The life expectancy of people is increasing, therefore more professional caregivers are required to take care of the elderly. This results in more expensive health care. A desire for assistive technologies in health care is therefore growing to provide the caregivers to work in a more efficient way. Such assistive technologies are researched and developed at the robotics lab of Eindhoven University of Technology (TU/e) in the form of service robots.
An example of such a service robot is the Autonomous Mate for IntelliGent Operations (AMIGO) robot developed at the robotics lab of the TU/e. A picture of this robot can be seen in the figure below. It is a mobile robot with two arms. It could use its arms, for example, to pick up a drink for a patient and then hand it to the patient.
Research efforts are made to combine these robots with intelligent environments. An example of this is the research project described in my thesis. The idea is to have several service robots in an environment, such as a health care institution, and to have them controlled by a central control system. Therefore, a ubiquitous robotic framework for multi-robot planning and control is proposed. This framework integrates with existing design efforts of the open-source robotics community. The main focus of my research project is on the planning module of the proposed system.
For such a multi-robot control system, a planning module is needed to provide for flexibility. The system needs to be flexible so that it can be used in various different environments and with different types of robots. This planning module handles the planning and scheduling of multiple tasks for the robots in an intelligent way. Therefore, the field of automated planning for robotic systems is analyzed first in my thesis. This is followed by a literature study on subjects ranging from automated planning, to Semantic Web and robotic technologies, such that all fields of ubiquitous robotics are covered. Based on the analysis and the literature study requirements are formed for the system. These requirements are then used to create the design of the framework. Furthermore, a prototype of the framework is implemented and experiments are performed with this prototype. The results of these experiments are evaluated. The thesis also includes a comparison between the proposed system and other similar planning systems as part of the discussion after the evaluation.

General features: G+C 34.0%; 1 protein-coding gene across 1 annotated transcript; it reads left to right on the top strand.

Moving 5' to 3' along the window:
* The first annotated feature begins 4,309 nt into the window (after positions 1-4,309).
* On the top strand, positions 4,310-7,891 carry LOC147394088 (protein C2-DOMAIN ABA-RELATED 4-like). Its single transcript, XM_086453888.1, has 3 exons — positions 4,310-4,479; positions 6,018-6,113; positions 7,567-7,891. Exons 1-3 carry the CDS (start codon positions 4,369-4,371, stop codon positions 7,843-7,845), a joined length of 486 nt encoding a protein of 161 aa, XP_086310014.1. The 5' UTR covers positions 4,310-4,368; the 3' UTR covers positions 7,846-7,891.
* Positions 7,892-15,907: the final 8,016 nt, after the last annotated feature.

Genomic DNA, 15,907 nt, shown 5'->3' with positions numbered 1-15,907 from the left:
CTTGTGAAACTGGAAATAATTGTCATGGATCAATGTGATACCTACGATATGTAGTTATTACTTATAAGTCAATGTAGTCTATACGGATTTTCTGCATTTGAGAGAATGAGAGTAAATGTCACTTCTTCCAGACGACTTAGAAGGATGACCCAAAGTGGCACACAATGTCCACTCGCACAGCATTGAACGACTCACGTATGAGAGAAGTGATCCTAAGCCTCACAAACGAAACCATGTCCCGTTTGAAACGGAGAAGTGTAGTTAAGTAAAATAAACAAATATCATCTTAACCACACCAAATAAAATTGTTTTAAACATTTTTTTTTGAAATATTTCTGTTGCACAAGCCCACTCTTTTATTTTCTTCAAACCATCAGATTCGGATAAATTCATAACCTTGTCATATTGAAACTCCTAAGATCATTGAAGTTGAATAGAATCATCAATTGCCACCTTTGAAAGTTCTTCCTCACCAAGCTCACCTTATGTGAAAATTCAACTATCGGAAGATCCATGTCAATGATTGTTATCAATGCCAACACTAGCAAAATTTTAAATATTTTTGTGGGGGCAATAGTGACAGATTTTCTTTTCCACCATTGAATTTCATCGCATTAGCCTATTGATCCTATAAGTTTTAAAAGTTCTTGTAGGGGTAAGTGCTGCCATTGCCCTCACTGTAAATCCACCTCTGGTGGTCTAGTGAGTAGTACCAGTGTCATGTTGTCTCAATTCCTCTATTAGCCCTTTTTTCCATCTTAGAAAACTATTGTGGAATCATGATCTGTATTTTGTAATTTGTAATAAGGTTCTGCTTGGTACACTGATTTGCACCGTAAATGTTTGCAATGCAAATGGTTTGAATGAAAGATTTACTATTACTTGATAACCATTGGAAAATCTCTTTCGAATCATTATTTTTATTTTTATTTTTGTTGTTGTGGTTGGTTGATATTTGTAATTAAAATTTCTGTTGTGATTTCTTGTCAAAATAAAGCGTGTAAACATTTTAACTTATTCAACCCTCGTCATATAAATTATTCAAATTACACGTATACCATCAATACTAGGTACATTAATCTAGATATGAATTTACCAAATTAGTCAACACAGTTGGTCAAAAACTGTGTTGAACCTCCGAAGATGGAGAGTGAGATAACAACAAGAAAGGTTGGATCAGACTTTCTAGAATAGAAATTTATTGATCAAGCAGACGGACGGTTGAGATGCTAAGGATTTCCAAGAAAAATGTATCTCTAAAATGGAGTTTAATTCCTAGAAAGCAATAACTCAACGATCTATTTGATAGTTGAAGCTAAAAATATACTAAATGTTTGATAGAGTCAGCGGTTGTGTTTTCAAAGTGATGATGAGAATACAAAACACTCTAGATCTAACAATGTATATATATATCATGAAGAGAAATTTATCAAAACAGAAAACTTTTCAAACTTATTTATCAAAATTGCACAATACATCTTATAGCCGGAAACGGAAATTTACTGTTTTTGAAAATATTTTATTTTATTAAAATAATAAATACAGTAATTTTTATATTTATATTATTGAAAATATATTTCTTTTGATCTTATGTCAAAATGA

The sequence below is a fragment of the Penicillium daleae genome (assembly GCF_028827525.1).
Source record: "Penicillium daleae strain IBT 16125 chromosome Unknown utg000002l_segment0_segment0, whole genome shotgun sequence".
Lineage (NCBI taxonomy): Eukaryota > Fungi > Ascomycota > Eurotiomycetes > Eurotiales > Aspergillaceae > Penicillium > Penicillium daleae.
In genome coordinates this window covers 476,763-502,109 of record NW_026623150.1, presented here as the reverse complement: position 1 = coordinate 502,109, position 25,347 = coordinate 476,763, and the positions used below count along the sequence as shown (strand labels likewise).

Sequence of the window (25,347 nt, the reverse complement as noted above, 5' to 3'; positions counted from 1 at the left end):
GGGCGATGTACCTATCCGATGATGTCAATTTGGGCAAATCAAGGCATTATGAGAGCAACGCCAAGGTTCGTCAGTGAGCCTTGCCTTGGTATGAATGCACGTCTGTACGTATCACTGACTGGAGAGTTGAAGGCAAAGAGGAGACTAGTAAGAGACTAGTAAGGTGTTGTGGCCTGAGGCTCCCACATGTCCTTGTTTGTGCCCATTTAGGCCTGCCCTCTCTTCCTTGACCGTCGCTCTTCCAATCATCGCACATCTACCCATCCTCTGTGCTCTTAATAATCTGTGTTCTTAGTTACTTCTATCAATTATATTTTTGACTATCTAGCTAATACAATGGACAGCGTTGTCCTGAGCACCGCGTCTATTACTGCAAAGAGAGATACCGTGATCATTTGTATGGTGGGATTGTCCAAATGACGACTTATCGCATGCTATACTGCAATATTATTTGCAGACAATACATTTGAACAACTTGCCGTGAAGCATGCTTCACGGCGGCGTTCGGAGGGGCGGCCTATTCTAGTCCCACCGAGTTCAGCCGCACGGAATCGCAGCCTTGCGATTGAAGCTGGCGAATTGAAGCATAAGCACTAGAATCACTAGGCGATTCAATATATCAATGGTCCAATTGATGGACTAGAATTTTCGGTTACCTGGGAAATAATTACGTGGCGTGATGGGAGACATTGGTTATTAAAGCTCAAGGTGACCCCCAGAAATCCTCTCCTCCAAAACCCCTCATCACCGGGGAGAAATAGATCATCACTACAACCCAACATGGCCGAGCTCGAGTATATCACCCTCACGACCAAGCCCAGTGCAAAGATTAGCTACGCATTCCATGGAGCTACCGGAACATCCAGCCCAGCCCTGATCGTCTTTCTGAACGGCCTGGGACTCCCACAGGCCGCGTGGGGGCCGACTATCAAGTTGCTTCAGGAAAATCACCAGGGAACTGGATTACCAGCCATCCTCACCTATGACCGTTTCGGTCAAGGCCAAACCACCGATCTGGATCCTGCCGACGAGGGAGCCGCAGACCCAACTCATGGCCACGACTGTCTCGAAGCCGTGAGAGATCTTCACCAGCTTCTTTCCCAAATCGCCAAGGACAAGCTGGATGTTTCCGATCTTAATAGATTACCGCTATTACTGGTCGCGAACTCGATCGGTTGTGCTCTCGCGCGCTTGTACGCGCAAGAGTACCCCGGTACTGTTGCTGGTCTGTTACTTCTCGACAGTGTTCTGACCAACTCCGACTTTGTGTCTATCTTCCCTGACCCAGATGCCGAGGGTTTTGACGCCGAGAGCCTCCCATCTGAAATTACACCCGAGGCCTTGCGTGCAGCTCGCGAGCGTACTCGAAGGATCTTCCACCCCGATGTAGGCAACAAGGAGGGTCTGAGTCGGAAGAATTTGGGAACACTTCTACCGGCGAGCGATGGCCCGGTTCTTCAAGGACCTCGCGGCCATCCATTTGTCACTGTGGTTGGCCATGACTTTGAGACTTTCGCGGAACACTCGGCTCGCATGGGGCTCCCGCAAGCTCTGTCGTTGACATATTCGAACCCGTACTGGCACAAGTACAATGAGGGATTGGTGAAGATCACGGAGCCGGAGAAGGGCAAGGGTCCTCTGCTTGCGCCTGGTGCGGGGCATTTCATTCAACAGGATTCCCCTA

The design of the framework includes technologies such as Robot Operating System (ROS), Semantic Web Ontology languages (OWL and OWL-S), RoboEarth Cloud Engine (Rapyuta), and MIndiGolog, as they are innovative, provide genericness and integrate well with each other. MIndiGolog is a high-level agent programming language for multi-agent systems, and is based on situation calculus, a logic formalism designed for representing and reasoning about dynamic domains. MIndiGolog can reason over world states and transitions between states. In the proposed system, robots are also required to have a robot-type description available, which describes the specific robot capabilities of each connected robot, so that the planner can select the right robot for specific tasks. The planner searches for plans to accomplish user-given tasks.
The programming languages Python and Prolog are used to implement the prototype of the framework. PySWIP is used to query Prolog rules in Python. The prototype includes an executive layer, a planning layer and an ontology layer. The figure below displays these three layers. My thesis focuses on the planning layer.
Several qualitative tests and an experiment with real robots are performed with the implemented prototype. The tests are performed to validate the functionality of the planning module of the system. The experiment describes a use case in which robots need to help with a cocktail party. In this use case, the robots need to take orders from guests, bring drinks to the guests, find empty drinks, and clean up empty glasses. The performed experiment however only includes the subtask of detecting empty drinks, due to limited time and resources. The robots need to navigate to the location where they expect empty drinks to be found and then perceive the empty drink.
The picture below shows the experiment. As can be seen, two service robots stand in the middle of a room. The robots need to drive to a location where they expect empty drinks to be found and then perceive this drink. The planning module needs to select the closest robot to go to the closest drink. A video of the experiment is available online.
The results of both the tests and the experiment are successful, as the tests performed as expected and the robots navigated to the nearest location where they expect empty drinks to be found in the experiment. There were however some performance issues with the communication interface of the system, including latency and bandwidth issues. Based on the results, the proposed framework is evaluated as a feasible approach to a ubiquitous robotic system for multi-robot planning and control.